Goodreads helps you keep track of books you want to read.
Start by marking “Parallax: The Race to Measure the Cosmos” as Want to Read:
Parallax: The Race to Measure the Cosmos
Enlarge cover
Rate this book
Clear rating

Parallax: The Race to Measure the Cosmos

4.24 of 5 stars 4.24  ·  rating details  ·  46 ratings  ·  7 reviews
In the dramatic tradition of the best-selling Longitude, Parallax charts the historical path of observational astronomy’s most daunting challenge: measuring the distance to a star.

The greatest scientific minds applied themselves in vain to the problem across the millennia, beginning with the ancient Greeks. Not until the nineteenth century would three astronomers, armed w
ebook, 336 pages
Published May 1st 2002 by Henry Holt and Co. (first published 2001)
more details... edit details

Friend Reviews

To see what your friends thought of this book, please sign up.

Reader Q&A

To ask other readers questions about Parallax, please sign up.

Be the first to ask a question about Parallax

This book is not yet featured on Listopia. Add this book to your favorite list »

Community Reviews

(showing 1-30 of 104)
filter  |  sort: default (?)  |  rating details
The first half drags a bit -- the author insists on retelling the story of pre-Copernican astronomy. Even in this part of the book, however, I learned a bit. The story gets much better in the second half. There's a lot of material I had never seen before about the evolution of observing practice from Tycho to Bessel.

Several of the anecdotes were new to me.

There is a chapter on Bradley's discovery of the aberration of light. (Parallax is a change in apparent position due to change in the observe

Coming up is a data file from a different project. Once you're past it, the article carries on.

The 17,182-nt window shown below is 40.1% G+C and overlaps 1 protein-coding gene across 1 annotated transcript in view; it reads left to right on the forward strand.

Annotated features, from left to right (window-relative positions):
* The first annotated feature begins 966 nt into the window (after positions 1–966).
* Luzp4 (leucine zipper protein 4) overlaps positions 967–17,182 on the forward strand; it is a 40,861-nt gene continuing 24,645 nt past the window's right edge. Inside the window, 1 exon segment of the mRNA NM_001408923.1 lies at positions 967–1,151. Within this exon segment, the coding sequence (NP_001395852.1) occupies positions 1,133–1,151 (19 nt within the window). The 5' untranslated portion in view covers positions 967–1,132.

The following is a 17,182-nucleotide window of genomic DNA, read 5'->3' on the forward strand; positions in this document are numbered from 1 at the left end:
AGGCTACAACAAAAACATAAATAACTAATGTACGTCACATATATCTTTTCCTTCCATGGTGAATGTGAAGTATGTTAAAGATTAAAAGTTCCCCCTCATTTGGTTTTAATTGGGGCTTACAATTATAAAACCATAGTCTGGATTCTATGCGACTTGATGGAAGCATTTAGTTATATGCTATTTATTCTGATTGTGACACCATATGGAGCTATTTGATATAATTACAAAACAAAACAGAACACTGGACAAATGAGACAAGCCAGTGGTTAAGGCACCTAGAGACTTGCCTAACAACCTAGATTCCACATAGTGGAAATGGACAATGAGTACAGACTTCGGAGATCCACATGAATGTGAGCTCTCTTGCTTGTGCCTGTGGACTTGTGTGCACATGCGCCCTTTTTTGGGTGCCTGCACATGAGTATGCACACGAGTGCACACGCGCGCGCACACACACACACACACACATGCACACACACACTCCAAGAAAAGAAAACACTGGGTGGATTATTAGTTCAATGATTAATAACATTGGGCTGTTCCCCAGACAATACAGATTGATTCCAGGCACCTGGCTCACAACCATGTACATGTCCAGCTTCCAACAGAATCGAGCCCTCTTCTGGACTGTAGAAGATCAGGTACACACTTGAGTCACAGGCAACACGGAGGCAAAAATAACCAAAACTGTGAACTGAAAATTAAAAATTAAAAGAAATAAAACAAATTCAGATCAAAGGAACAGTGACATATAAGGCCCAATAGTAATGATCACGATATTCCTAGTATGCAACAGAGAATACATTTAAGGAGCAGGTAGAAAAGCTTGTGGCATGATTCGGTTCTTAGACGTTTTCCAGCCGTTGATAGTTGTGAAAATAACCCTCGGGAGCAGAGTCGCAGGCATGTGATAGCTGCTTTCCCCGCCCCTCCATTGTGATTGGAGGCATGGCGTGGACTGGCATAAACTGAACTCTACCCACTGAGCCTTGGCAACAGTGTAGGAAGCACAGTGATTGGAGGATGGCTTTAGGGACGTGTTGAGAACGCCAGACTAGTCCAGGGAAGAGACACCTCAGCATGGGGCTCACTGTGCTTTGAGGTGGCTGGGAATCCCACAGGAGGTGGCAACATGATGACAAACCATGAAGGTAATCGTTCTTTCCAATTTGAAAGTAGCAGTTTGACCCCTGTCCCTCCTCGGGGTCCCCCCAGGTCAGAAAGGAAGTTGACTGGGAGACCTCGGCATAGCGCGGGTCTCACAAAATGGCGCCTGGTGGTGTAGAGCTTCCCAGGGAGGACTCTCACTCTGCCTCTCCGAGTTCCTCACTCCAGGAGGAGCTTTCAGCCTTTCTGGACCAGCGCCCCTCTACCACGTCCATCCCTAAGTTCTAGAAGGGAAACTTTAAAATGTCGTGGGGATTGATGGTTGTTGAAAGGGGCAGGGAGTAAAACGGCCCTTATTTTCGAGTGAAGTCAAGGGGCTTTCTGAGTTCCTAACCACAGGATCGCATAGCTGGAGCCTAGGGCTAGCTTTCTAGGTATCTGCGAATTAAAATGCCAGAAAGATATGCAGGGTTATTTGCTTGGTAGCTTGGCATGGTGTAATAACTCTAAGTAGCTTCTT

Very interesting history. I love it that the book included names of individuals whose life of poverty did not prevent them from making their mark in science. We often hear of the poor struggling artist but when I mention the poor scientist that struggled and yet made their mark people chuckle.
Another science history, this is of astronomers and the, um, well can't call it a race if it lasted a millenia, eh? But that aside, fascinating. If you don't want to name your kid, or someone else's, Tycho Brahe after reading this you weren't paying attention.
This book was very interesting, but for the scientifically minded. It has a bit of physics and calculus in it. Otherwise, it looked at the social impact astronomy has had on the western world in a chronological way.
A bit verbose but enjoyable. A bit like reading a dozen biographies with a common thread. Which is wahat one would expect.
full of good random facts for non astronomers, decent writer, a little scattered
Engrossing, and well written. A great historical account of astronomy.
Scenerry Dumlao
Scenerry Dumlao marked it as to-read
Nov 26, 2014
Andrew added it
Nov 07, 2014
Jacob Baron
Jacob Baron marked it as to-read
Oct 26, 2014
Darren marked it as to-read
Oct 20, 2014
Misha marked it as to-read
Sep 22, 2014
Jackson Smith
Jackson Smith marked it as to-read
Jul 11, 2014
Kazumi marked it as to-read
May 12, 2014
Capitano Saeid
Capitano Saeid marked it as to-read
Jan 11, 2014
John Connor
John Connor marked it as to-read
Dec 01, 2013
Ahmed Oraby
Ahmed Oraby marked it as to-read
Oct 24, 2013
Wisdom Web Networking
Wisdom Web Networking marked it as to-read
Oct 23, 2013
Ashley marked it as to-read
Oct 11, 2013
Maria marked it as to-read
Aug 29, 2013
« previous 1 3 4 next »
There are no discussion topics on this book yet. Be the first to start one »
The Electric Life of Michael Faraday Eureka Man: The Life and Legacy of Archimedes Starlight Detectives: How Astronomers, Inventors, and Eccentrics Discovered the Modern Universe Sky Catalogue 2000 Sky Catalogue 2000.0: Volume 1

Share This Book